Google has agreed to block access to an email containing confidential client data that a Goldman Sachs contractor sent to a stranger's Gmail account by mistake, an error that the bank said threatened a "needless and massive" breach of privacy.
The breach, which occured in late June, included "highly confidential brokerage account information," as first reported yesterday.
Goldman did not say how many clients were affected. It had been seeking a court order compelling Google to delete the email.
“Google complied with our request that it block access to the email,” Goldman spokeswoman Andrea Raphael said.
“It has also notified us that the email account had not been accessed from the time the email was sent to the time Google blocked access. No client information has been breached.”
A Google spokeswoman declined to comment.
According to Goldman, the contractor had been testing changes to the bank's internal processes in connection with reporting requirements set forth by the Financial Industry Regulatory Authority.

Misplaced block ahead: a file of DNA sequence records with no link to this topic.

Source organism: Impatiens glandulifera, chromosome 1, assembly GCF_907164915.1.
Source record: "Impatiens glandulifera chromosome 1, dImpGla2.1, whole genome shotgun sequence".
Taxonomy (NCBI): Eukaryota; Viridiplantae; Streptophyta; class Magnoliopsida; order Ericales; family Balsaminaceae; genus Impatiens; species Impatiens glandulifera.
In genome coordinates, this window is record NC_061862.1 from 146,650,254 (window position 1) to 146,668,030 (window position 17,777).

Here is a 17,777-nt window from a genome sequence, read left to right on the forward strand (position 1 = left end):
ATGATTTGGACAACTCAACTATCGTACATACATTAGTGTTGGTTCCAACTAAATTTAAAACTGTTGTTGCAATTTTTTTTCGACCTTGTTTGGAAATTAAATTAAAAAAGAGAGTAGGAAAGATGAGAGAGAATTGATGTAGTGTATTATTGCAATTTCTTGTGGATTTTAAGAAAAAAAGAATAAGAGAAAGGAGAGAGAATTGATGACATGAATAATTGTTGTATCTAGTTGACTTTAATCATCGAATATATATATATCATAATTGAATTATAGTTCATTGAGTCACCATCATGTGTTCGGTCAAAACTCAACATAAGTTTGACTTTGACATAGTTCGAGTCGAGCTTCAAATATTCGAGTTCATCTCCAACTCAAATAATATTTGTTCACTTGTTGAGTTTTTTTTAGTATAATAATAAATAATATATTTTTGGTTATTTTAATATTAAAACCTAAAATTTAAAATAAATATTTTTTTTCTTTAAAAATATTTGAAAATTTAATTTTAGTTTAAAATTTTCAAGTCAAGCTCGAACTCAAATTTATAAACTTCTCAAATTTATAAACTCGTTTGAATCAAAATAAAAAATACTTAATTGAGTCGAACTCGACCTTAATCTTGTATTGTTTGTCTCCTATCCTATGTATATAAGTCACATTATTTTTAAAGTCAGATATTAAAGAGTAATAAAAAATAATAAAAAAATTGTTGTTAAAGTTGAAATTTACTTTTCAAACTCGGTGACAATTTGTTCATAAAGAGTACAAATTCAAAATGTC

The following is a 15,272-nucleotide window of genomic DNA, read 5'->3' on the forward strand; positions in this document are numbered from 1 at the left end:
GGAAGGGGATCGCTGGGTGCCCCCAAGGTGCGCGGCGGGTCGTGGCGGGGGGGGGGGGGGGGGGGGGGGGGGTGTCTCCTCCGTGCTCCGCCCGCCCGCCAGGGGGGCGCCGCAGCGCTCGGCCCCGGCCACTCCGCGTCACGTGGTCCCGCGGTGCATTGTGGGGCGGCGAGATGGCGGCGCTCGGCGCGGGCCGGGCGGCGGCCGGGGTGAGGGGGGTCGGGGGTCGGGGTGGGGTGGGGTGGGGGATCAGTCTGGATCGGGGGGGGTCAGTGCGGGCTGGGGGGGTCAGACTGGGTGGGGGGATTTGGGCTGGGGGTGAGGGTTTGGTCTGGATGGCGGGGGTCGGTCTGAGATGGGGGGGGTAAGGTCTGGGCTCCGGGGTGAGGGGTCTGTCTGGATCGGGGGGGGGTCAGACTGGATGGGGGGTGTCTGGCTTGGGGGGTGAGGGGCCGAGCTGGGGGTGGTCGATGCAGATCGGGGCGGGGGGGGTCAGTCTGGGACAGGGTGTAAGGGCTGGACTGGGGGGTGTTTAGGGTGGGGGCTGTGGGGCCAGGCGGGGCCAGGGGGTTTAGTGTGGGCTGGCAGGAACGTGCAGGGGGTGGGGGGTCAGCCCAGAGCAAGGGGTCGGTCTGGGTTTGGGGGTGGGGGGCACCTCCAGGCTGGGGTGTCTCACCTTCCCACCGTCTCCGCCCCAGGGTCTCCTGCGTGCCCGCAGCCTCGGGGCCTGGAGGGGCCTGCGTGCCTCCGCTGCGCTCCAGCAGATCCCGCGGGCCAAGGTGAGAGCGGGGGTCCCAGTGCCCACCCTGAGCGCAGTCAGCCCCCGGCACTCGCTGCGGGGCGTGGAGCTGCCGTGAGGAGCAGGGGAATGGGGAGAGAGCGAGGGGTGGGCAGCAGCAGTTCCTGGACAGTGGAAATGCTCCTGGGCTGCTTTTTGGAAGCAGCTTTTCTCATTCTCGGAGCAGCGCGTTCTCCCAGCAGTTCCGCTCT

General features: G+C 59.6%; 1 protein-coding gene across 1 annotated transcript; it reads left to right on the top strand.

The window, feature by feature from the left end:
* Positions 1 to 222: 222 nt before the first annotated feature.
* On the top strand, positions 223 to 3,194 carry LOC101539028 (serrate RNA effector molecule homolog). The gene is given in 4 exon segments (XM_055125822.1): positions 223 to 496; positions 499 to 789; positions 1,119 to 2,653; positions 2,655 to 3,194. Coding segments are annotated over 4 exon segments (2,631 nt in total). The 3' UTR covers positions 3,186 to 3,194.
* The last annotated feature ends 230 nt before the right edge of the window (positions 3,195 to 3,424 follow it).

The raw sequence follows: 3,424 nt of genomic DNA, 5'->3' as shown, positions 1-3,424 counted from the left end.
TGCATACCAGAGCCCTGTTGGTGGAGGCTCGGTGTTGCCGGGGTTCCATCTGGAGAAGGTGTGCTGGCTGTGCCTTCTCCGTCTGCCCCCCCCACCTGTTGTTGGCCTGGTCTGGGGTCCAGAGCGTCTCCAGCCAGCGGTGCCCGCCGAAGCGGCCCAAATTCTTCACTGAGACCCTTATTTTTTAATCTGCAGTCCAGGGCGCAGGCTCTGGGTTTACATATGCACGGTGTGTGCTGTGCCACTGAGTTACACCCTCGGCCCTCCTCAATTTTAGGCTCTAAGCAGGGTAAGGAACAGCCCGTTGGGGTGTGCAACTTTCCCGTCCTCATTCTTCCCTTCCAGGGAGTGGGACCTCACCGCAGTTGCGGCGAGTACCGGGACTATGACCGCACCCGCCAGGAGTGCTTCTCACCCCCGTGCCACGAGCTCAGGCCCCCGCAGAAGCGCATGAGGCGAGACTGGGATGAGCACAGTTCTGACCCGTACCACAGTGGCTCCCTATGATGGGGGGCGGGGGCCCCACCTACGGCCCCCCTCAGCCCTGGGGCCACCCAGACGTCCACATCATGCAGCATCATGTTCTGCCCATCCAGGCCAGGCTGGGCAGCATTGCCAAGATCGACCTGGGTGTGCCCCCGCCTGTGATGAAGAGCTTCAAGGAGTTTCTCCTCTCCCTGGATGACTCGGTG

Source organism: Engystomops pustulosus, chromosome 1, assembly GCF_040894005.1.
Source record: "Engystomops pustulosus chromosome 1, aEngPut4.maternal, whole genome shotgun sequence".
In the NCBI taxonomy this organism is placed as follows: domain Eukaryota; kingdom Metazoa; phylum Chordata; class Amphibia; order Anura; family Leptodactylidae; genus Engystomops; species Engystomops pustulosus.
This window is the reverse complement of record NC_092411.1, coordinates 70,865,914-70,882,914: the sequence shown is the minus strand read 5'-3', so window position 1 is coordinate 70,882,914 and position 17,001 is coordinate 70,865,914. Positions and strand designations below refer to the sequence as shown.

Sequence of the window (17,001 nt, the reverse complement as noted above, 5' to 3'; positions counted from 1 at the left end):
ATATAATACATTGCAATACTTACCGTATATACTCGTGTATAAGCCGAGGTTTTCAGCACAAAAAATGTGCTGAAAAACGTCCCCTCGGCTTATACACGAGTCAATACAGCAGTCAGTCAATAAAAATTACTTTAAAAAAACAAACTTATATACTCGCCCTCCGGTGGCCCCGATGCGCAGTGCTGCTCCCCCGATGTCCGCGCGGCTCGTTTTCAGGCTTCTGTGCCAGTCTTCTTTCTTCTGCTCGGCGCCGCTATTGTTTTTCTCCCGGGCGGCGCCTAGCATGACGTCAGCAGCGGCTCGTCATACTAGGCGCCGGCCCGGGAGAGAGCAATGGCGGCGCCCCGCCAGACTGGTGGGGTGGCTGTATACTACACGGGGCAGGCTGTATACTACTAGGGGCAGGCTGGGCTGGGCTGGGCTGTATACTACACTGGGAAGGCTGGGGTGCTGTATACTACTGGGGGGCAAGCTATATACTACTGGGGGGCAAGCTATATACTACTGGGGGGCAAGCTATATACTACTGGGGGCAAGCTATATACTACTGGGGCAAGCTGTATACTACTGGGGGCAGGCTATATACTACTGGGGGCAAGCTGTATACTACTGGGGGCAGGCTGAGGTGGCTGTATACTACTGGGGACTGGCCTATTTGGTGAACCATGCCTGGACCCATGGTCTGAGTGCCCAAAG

Goldman said the contractor meant to email her report, which contained the client data, to a gs.com account, but instead sent it to a similarly named, unrelated gmail.com account.
The bank said a member of Google's "incident response team" reported on June 26 that the email could not be deleted without a court order.
"Emergency relief is necessary to avoid the risk of inflicting a needless and massive privacy violation upon Goldman Sachs' clients, and to avoid the risk of unnecessary reputational damage to Goldman Sachs," the bank said in court papers.